Very few farmers globally have converted fully to controlled traffic farming. So why did over 100 people from 13 countries gather in Toowoomba to talk about it?
“It offers huge benefits,” say farmers who are doing it. “It offers huge benefits,” say researchers assessing its merits.
Who’s doing it? What benefits?
Few New Zealand farmers consider themselves to be CTF farmers. The system David Clark developed for maize in Gisborne is as pure CTF as any seen in Australia or reported in conference sessions. The system Chris Butler developed for salads and one being refined for onions and potatoes by Wilcox staff are also as advanced as any described at the conference.
Permanent beds that leave wheel tracks unworked are a form of CTF for intensive vegetable production. They offer better access in wet conditions.
Many New Zealand arable and vegetable farmers are tramlining on a crop by crop or seasonal basis.
Controlled traffic farming (CTF) is any farming system built on keeping all wheel tracks to closely defined paths. This must take into account the interactions between farmers and their farms, soils, topography, crops, climate, equipment and technology.
Many studies have monitored a wide range of economic, biological and physical factors and seen positive gains. Numerous examples show very significant economic advantages from reduced costs and increased returns.
Significant savings in energy, labour and equipment operating costs were reported by all conference speakers. The relative spread and importance of savings varied. Labour savings are often more important in horticulture than in arable. Fuel saving in broadacre is relatively more beneficial than in intensive horticulture.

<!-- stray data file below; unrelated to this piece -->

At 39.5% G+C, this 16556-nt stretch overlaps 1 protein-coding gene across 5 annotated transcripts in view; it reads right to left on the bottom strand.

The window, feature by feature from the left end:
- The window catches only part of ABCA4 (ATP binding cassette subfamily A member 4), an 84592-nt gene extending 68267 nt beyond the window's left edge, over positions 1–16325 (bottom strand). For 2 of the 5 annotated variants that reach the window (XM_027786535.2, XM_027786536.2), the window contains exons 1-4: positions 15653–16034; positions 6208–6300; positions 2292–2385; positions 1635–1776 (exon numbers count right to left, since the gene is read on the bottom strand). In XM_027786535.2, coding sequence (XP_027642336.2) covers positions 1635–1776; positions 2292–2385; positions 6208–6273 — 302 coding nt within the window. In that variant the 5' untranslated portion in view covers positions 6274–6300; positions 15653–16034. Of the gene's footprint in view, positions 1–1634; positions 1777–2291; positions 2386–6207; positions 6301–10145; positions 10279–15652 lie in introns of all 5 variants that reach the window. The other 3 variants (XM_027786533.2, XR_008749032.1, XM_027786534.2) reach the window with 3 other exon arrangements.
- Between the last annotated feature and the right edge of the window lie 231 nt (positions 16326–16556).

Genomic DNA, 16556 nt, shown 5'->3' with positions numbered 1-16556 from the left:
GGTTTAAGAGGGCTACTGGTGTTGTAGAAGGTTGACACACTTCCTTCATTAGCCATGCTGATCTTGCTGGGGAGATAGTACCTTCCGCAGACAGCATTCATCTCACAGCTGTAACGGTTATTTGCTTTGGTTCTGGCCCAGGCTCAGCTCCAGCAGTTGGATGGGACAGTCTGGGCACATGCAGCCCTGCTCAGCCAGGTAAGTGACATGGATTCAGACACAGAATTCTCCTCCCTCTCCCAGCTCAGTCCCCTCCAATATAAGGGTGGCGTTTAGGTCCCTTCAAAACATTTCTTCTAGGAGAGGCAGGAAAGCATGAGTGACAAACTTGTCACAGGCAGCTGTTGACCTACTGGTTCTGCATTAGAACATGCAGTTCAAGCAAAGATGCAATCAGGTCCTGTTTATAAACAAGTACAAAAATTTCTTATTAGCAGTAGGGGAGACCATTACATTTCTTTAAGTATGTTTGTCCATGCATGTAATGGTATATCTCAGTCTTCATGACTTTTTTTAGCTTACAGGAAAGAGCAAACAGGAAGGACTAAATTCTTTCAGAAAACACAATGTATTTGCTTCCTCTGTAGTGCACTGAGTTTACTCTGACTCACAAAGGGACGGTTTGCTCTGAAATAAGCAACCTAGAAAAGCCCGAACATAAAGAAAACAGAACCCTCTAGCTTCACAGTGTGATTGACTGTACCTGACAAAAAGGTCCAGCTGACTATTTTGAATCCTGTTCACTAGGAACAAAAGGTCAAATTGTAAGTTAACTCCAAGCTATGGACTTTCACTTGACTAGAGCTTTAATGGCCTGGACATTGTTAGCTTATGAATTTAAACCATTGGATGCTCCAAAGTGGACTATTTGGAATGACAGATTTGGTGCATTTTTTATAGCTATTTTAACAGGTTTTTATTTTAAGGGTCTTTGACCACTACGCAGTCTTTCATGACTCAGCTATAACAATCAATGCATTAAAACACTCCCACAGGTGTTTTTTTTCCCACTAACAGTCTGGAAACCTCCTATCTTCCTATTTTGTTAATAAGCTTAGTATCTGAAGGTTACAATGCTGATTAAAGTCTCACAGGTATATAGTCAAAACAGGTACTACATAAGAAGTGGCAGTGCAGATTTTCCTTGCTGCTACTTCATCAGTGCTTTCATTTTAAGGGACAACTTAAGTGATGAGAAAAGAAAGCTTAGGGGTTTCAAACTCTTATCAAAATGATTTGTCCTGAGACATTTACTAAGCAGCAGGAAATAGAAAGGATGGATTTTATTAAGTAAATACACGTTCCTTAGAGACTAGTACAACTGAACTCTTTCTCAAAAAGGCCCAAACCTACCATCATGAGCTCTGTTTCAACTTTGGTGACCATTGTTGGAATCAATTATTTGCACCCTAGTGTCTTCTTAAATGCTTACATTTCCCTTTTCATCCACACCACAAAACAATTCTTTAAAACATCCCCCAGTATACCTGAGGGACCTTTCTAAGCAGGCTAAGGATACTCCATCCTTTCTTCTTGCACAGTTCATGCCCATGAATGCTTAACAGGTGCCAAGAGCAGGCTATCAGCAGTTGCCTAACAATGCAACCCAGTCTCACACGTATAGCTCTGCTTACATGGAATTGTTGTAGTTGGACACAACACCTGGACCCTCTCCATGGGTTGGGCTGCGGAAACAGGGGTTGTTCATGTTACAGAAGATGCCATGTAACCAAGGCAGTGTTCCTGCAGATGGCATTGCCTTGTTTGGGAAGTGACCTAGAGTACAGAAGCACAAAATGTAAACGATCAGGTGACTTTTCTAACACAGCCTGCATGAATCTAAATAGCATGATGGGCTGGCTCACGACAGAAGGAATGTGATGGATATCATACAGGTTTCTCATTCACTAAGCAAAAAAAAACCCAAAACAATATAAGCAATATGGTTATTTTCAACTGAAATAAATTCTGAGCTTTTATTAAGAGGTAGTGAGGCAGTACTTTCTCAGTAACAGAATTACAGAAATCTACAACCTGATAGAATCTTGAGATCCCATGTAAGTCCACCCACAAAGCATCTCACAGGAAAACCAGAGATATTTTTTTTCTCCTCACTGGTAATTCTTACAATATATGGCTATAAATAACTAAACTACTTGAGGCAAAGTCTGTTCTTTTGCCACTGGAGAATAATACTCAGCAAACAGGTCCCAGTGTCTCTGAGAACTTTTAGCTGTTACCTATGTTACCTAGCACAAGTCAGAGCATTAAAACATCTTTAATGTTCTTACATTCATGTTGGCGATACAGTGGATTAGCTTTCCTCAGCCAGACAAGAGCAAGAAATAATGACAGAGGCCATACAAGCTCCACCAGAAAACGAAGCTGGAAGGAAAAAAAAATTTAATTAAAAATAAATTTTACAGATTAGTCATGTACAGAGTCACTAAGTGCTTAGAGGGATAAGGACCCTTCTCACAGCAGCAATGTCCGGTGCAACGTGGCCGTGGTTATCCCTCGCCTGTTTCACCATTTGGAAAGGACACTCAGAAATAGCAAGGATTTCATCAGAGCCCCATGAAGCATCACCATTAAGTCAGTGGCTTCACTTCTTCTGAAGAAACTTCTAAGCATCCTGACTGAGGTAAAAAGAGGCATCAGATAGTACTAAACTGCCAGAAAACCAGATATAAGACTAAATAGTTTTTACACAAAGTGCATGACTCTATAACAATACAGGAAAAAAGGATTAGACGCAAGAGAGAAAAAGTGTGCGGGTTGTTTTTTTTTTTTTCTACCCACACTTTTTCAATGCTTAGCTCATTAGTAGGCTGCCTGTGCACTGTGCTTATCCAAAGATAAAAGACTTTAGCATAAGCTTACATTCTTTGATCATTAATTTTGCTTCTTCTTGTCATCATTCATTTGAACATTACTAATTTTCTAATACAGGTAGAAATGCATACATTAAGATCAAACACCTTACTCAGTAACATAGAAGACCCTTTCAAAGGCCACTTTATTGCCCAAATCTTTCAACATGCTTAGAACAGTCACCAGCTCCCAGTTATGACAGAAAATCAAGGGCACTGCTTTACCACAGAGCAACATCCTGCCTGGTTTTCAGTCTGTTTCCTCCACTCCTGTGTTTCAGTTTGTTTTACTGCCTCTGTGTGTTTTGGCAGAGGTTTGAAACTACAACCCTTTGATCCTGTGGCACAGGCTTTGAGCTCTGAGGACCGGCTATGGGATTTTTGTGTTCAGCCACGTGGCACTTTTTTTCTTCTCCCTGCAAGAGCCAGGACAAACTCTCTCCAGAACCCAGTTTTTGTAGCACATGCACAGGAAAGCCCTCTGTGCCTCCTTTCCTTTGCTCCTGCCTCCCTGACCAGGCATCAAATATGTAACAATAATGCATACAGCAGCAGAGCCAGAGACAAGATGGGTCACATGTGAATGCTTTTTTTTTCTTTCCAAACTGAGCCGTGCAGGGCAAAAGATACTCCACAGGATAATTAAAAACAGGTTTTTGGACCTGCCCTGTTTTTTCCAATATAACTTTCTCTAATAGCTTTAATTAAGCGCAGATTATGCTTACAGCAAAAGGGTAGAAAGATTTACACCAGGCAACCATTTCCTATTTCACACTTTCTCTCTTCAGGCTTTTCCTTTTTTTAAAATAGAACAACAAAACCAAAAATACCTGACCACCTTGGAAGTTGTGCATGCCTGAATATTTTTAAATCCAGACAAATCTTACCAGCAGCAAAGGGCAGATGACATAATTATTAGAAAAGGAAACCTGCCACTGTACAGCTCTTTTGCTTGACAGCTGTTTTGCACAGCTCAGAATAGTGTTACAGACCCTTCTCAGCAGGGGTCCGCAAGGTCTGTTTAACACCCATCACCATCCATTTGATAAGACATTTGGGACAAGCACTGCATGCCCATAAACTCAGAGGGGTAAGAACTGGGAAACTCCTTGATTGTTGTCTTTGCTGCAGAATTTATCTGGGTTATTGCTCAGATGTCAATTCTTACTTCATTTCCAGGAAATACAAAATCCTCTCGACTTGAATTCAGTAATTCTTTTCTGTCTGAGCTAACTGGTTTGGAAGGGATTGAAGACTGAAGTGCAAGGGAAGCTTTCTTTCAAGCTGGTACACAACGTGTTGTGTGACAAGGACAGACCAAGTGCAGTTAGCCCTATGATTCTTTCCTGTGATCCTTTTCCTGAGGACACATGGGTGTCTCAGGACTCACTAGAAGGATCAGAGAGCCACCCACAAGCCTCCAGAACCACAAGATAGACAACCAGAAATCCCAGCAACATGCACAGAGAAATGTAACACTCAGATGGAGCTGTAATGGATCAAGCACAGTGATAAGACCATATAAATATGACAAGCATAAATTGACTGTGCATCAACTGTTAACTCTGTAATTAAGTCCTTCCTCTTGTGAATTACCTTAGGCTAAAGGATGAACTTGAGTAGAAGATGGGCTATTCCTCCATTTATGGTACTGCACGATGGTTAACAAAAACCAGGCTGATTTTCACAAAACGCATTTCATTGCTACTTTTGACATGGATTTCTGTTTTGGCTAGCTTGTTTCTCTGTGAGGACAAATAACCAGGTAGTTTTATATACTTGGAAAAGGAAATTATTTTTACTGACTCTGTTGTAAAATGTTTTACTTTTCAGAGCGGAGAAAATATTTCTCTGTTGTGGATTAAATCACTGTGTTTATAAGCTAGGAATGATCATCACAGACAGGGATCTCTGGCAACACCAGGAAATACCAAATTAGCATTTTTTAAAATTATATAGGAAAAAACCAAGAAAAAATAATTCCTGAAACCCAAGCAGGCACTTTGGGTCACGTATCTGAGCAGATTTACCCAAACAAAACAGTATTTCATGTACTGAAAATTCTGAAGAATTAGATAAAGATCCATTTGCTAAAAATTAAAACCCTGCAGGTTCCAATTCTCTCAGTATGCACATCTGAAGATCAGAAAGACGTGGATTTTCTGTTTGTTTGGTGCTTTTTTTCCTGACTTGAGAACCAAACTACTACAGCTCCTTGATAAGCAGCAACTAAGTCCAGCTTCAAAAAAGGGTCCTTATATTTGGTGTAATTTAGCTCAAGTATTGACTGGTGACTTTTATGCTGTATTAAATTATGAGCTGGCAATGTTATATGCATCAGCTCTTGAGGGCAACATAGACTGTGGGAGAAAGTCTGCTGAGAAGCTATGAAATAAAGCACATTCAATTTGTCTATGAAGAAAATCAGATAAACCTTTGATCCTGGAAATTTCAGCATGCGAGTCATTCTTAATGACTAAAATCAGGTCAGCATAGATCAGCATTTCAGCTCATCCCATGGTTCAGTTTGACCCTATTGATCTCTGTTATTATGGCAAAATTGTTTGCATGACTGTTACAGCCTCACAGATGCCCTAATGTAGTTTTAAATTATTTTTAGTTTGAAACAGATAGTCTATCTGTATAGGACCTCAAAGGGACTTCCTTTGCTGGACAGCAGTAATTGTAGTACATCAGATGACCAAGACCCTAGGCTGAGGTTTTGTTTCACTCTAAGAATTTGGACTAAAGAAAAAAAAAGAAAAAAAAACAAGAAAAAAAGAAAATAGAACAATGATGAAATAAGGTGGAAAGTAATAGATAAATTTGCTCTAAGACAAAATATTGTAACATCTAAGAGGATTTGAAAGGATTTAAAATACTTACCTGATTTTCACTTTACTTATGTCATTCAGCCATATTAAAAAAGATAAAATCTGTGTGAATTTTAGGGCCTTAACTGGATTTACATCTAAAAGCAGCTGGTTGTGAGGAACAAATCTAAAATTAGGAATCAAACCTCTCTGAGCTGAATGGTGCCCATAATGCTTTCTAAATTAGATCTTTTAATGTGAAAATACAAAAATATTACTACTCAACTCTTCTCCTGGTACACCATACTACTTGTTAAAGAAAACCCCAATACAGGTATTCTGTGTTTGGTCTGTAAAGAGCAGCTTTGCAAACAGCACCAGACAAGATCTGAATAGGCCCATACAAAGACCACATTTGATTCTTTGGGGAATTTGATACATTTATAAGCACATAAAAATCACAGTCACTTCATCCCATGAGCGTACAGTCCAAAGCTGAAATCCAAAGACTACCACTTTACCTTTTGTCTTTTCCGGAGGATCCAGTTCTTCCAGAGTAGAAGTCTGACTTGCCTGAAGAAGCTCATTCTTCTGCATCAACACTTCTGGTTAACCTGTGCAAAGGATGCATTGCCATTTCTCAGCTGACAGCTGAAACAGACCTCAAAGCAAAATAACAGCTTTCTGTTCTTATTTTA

Soil quality improvements are well documented. CTF gives improved field access, higher soil strength and stability, deeper root exploration, increased water infiltration rates, increased water holding and nutrient access and elevated biological activity.
The farmers and researchers spoke of CTF as a system of farming, and noted that once traffic is managed, other benefits are found. They include enhanced irrigation, ability to establish crops more quickly and exploit smaller windows of opportunity and the ability to grow new crops.
Better field access allows more timely planting, field operations and harvest. These generally translate to better yields and crop quality and less frequent losses from adverse climatic events. No one reported significant yield depression.
The cost of conversion to CTF depends on the inventory of equipment on-farm. At first glance, the cost of transition can look prohibitive. But it need not be problematic if considered over a longer time period.
Axle extension for wide track CTF
Customising tractors and harvesters can be very expensive, but working with common standard widths is not. And under controlled traffic systems, a lot of equipment may become redundant.
Once optimum track and bout widths have been determined, a plan can be created. Few farmers will go out and replace all their equipment at once. But they can ensure new equipment purchased will fit the system that has been planned.
As several farmers stated, “Just get started, and think when you buy new gear. One day you’ll wake up and find it all just fits.”
Dan Bloomer was a presenter at the CTF Conference, on behalf of LandWISE members and New Zealand CTF farmers.